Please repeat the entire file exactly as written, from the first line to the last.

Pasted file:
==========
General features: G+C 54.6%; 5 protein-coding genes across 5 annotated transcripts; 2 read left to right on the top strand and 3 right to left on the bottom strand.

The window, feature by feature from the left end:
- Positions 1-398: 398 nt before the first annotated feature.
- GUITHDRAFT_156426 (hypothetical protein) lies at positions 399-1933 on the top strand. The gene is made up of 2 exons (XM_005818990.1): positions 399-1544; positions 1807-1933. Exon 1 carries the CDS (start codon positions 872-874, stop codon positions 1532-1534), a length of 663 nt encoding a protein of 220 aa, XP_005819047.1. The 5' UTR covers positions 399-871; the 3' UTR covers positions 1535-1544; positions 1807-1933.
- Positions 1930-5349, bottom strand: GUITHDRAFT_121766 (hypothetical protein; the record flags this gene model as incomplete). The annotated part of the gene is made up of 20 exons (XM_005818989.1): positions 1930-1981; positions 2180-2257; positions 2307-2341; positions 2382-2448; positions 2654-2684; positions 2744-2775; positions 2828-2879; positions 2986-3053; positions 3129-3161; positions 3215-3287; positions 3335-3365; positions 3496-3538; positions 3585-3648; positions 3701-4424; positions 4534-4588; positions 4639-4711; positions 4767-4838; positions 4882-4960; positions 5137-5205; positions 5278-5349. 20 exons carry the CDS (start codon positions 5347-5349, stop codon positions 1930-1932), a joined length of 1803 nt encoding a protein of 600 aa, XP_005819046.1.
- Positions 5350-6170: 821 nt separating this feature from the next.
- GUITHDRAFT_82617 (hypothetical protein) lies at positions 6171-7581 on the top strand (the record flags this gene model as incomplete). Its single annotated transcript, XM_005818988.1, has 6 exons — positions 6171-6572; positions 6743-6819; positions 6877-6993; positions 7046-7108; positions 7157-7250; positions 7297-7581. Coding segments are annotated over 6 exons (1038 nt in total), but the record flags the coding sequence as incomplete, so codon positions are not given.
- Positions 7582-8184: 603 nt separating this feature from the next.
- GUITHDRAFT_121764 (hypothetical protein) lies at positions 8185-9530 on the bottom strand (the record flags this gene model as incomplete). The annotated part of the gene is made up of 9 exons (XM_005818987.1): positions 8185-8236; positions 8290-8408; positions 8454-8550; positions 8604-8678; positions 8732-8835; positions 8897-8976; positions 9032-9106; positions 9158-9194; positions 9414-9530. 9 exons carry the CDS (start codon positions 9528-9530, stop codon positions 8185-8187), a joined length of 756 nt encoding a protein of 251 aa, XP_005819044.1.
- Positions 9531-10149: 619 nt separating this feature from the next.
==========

General features: G+C 54.6%; 5 protein-coding genes across 5 annotated transcripts; 2 read left to right on the top strand and 3 right to left on the bottom strand.

The window, feature by feature from the left end:
- Positions 1-398: 398 nt before the first annotated feature.
- GUITHDRAFT_156426 (hypothetical protein) lies at positions 399-1933 on the top strand. The gene is made up of 2 exons (XM_005818990.1): positions 399-1544; positions 1807-1933. Exon 1 carries the CDS (start codon positions 872-874, stop codon positions 1532-1534), a length of 663 nt encoding a protein of 220 aa, XP_005819047.1. The 5' UTR covers positions 399-871; the 3' UTR covers positions 1535-1544; positions 1807-1933.
- Positions 1930-5349, bottom strand: GUITHDRAFT_121766 (hypothetical protein; the record flags this gene model as incomplete). The annotated part of the gene is made up of 20 exons (XM_005818989.1): positions 1930-1981; positions 2180-2257; positions 2307-2341; positions 2382-2448; positions 2654-2684; positions 2744-2775; positions 2828-2879; positions 2986-3053; positions 3129-3161; positions 3215-3287; positions 3335-3365; positions 3496-3538; positions 3585-3648; positions 3701-4424; positions 4534-4588; positions 4639-4711; positions 4767-4838; positions 4882-4960; positions 5137-5205; positions 5278-5349. 20 exons carry the CDS (start codon positions 5347-5349, stop codon positions 1930-1932), a joined length of 1803 nt encoding a protein of 600 aa, XP_005819046.1.
- Positions 5350-6170: 821 nt separating this feature from the next.
- GUITHDRAFT_82617 (hypothetical protein) lies at positions 6171-7581 on the top strand (the record flags this gene model as incomplete). Its single annotated transcript, XM_005818988.1, has 6 exons — positions 6171-6572; positions 6743-6819; positions 6877-6993; positions 7046-7108; positions 7157-7250; positions 7297-7581. Coding segments are annotated over 6 exons (1038 nt in total), but the record flags the coding sequence as incomplete, so codon positions are not given.
- Positions 7582-8184: 603 nt separating this feature from the next.
- GUITHDRAFT_121764 (hypothetical protein) lies at positions 8185-9530 on the bottom strand (the record flags this gene model as incomplete). The annotated part of the gene is made up of 9 exons (XM_005818987.1): positions 8185-8236; positions 8290-8408; positions 8454-8550; positions 8604-8678; positions 8732-8835; positions 8897-8976; positions 9032-9106; positions 9158-9194; positions 9414-9530. 9 exons carry the CDS (start codon positions 9528-9530, stop codon positions 8185-8187), a joined length of 756 nt encoding a protein of 251 aa, XP_005819044.1.
- Positions 9531-10149: 619 nt separating this feature from the next.